Line worker Randee Boose assembles a Chevrolet Silverado a pickup truck at the General Motors Flint Assembly plant in Flint, Mich.
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DETROIT — Union leaders from General Motors factories around the country have endorsed a new four-year contract with the company.
They are recommending that GM's 48,500 factory workers approve the deal in votes during the next week.
The agreement reached Friday includes a $5,000 signing bonus, but has no annual pay raises for most workers over the life of the contract. However, in addition to the signing bonus, they'll get a minimum of $3,500 in profit-sharing next year and $250 per year for meeting quality targets, according to a summary of the deal.
Some of GM's 2,400 entry-level workers will get $3.50-per-hour pay raises, to $19.28 per hour. Now they make from $14 to $16 per hour, about half the pay of a longtime UAW worker.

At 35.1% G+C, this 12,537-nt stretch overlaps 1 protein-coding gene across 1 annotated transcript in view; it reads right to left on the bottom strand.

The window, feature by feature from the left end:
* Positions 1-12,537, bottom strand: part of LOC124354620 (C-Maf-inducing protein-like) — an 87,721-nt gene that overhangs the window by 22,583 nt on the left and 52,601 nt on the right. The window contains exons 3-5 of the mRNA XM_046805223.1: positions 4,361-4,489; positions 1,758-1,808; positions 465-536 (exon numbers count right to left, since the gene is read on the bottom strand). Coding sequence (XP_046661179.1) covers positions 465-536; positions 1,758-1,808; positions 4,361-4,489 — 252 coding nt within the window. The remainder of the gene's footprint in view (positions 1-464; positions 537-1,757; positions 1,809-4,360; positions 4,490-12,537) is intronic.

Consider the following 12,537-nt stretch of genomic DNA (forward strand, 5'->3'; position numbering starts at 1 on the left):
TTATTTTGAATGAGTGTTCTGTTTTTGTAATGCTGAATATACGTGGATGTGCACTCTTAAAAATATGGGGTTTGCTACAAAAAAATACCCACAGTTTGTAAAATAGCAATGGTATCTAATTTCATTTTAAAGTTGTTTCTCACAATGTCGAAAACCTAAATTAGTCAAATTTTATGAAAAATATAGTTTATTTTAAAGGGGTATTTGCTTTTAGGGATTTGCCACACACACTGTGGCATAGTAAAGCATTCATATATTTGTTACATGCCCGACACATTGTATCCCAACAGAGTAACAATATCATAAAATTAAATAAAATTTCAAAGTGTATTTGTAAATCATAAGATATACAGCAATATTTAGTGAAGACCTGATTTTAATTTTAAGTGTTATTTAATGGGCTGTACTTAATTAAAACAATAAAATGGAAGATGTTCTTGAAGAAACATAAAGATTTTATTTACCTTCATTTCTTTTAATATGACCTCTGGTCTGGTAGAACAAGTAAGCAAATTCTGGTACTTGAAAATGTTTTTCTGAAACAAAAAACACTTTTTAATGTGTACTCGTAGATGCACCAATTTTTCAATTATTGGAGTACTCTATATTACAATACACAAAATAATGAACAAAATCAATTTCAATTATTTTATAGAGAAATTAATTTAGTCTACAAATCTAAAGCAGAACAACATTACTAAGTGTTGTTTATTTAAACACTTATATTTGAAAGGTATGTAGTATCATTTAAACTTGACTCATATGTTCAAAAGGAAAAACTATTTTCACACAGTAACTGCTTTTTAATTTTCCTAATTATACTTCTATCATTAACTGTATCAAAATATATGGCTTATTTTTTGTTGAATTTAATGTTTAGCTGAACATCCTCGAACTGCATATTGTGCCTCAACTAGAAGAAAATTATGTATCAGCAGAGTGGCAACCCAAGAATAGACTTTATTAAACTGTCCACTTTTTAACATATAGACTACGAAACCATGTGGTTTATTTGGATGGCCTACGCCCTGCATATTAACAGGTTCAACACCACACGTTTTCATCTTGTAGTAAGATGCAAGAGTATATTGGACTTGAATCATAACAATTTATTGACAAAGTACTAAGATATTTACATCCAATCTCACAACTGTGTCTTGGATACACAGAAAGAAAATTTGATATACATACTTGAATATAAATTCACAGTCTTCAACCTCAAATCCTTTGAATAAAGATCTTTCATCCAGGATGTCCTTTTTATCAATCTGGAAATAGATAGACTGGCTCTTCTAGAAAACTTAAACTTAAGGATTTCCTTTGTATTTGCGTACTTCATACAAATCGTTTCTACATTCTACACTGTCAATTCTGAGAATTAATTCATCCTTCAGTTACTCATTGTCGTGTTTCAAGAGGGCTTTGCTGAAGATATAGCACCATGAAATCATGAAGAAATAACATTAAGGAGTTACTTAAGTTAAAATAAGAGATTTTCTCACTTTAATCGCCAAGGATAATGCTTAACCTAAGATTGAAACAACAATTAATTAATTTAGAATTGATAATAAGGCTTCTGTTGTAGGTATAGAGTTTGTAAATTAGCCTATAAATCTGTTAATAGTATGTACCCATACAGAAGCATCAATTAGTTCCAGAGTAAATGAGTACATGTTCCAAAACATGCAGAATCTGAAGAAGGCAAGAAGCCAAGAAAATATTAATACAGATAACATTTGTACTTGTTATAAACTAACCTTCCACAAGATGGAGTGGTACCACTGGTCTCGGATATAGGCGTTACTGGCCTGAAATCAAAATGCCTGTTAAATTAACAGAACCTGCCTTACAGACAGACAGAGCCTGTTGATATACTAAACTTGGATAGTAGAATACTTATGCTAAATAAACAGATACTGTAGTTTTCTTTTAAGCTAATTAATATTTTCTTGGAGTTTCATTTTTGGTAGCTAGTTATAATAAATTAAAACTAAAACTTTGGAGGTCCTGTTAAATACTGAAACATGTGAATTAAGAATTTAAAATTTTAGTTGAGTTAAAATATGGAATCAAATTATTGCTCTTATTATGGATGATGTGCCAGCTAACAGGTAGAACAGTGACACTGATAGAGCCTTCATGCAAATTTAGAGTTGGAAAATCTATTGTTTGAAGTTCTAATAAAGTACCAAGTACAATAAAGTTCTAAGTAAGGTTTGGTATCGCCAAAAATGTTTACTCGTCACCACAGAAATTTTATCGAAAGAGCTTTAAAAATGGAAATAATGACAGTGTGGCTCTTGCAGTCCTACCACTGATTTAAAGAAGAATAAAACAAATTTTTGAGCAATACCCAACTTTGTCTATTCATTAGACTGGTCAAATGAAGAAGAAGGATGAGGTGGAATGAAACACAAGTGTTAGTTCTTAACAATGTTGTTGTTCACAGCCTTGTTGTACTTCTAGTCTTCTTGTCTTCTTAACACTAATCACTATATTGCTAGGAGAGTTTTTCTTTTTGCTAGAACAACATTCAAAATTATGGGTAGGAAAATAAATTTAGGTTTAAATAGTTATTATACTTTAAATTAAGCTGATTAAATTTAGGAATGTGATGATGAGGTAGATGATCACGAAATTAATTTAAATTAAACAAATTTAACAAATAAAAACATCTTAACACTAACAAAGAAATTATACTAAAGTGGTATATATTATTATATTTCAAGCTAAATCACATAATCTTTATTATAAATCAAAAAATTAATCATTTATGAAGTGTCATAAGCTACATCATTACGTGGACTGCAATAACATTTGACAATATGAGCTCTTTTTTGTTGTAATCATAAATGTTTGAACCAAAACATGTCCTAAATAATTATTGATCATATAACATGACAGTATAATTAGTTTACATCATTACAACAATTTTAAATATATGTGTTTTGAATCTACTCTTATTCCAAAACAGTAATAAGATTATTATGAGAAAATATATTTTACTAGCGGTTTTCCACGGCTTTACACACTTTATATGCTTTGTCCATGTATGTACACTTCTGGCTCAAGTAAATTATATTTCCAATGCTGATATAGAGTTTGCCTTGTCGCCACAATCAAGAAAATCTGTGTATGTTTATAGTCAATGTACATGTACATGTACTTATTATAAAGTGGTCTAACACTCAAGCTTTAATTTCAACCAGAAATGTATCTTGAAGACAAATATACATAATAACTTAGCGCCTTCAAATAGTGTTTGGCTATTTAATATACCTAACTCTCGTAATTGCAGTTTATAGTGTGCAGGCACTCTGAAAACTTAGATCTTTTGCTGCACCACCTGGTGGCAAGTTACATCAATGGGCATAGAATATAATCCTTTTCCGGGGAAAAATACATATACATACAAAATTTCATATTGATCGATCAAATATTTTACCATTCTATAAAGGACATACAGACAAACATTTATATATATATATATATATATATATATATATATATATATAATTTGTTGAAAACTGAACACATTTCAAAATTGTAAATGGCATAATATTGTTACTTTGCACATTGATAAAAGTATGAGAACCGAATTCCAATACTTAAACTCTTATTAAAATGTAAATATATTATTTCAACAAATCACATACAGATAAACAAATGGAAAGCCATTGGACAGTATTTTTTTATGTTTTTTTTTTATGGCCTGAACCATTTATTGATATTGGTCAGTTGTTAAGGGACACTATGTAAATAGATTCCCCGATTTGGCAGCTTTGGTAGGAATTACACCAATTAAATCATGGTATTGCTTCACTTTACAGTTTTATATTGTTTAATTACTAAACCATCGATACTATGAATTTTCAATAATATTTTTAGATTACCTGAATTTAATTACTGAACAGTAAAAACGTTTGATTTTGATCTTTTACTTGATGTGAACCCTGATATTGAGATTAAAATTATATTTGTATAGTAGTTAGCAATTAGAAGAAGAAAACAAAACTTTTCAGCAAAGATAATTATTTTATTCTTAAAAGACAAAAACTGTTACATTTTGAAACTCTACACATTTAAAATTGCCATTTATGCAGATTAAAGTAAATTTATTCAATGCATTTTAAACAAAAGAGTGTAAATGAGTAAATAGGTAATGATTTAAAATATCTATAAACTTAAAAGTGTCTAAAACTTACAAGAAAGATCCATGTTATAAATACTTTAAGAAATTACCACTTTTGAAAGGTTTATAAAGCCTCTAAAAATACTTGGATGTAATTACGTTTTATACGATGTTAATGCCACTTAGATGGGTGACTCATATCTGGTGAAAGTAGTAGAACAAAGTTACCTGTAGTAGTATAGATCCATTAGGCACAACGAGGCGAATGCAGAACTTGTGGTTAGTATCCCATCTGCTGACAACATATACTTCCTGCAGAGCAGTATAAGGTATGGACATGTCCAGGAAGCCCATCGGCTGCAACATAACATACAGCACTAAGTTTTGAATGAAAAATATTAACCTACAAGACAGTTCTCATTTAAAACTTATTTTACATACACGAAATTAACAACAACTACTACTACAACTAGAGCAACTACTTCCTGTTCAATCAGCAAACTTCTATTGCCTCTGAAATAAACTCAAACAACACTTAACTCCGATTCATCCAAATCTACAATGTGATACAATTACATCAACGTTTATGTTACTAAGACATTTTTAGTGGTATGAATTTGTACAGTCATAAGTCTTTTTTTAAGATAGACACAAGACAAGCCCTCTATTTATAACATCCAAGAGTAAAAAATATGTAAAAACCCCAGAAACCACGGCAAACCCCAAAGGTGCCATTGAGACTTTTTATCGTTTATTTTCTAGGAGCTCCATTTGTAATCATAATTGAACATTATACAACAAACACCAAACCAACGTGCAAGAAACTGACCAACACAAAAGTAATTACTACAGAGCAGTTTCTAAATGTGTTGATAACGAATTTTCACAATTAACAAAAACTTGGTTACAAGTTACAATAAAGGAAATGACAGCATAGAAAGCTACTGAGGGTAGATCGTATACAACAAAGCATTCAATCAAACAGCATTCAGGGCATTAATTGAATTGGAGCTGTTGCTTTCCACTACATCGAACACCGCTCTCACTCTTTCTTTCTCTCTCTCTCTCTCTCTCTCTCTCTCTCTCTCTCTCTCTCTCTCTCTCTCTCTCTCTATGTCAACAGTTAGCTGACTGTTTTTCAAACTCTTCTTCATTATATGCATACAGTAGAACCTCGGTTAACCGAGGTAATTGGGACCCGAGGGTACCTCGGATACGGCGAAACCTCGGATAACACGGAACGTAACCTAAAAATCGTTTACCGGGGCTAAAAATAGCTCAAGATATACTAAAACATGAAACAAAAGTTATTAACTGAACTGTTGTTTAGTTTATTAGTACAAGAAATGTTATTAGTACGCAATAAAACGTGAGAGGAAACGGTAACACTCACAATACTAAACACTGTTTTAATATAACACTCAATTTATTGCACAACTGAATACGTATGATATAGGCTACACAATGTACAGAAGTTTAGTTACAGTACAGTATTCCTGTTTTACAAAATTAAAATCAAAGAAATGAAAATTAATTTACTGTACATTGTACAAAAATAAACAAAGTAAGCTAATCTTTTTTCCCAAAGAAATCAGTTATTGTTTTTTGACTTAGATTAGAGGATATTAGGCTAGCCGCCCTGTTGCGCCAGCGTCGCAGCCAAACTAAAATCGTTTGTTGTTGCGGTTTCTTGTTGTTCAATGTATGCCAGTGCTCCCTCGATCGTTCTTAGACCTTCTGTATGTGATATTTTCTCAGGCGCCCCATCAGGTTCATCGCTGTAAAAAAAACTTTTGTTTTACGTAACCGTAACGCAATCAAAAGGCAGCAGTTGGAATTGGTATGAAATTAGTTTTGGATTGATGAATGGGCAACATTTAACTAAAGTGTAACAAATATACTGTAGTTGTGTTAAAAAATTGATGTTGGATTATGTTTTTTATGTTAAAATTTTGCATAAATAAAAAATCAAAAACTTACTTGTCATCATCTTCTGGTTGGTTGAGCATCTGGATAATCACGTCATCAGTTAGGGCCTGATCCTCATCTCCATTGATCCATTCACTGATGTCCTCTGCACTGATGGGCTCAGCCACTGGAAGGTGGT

The union also said GM is offering payments for workers to retire early or leave the company. Eligible workers can get up to $10,000 bonuses if they retire within the next two years. There's also a $65,000 bonus for skilled-trades workers like electricians and pipe-fitters if they retire or leave the company between Nov. 1 and March 31.
With the incentives, GM is clearly trying to clear out older workers and cut its labor costs by hiring new workers at the entry-level wage.
The union also won promises of new work and jobs at several factories. It will reopen the Spring Hill, Tenn., assembly plant, which will build two midsize cars, the summary said.
UAW President Bob King said he hasn't decided if the union will start talks with Chrysler or Ford next. He also would not talk about an angry letter sent last week by Chrysler CEO Sergio Marchionne accusing King of missing a meeting to sign a new deal.
Marchionne was on his way back to the U.S. from Europe on Tuesday and may take part in the talks.
General Motors Co. shares fell 30 cents to $22.75 in midday trading Tuesday.
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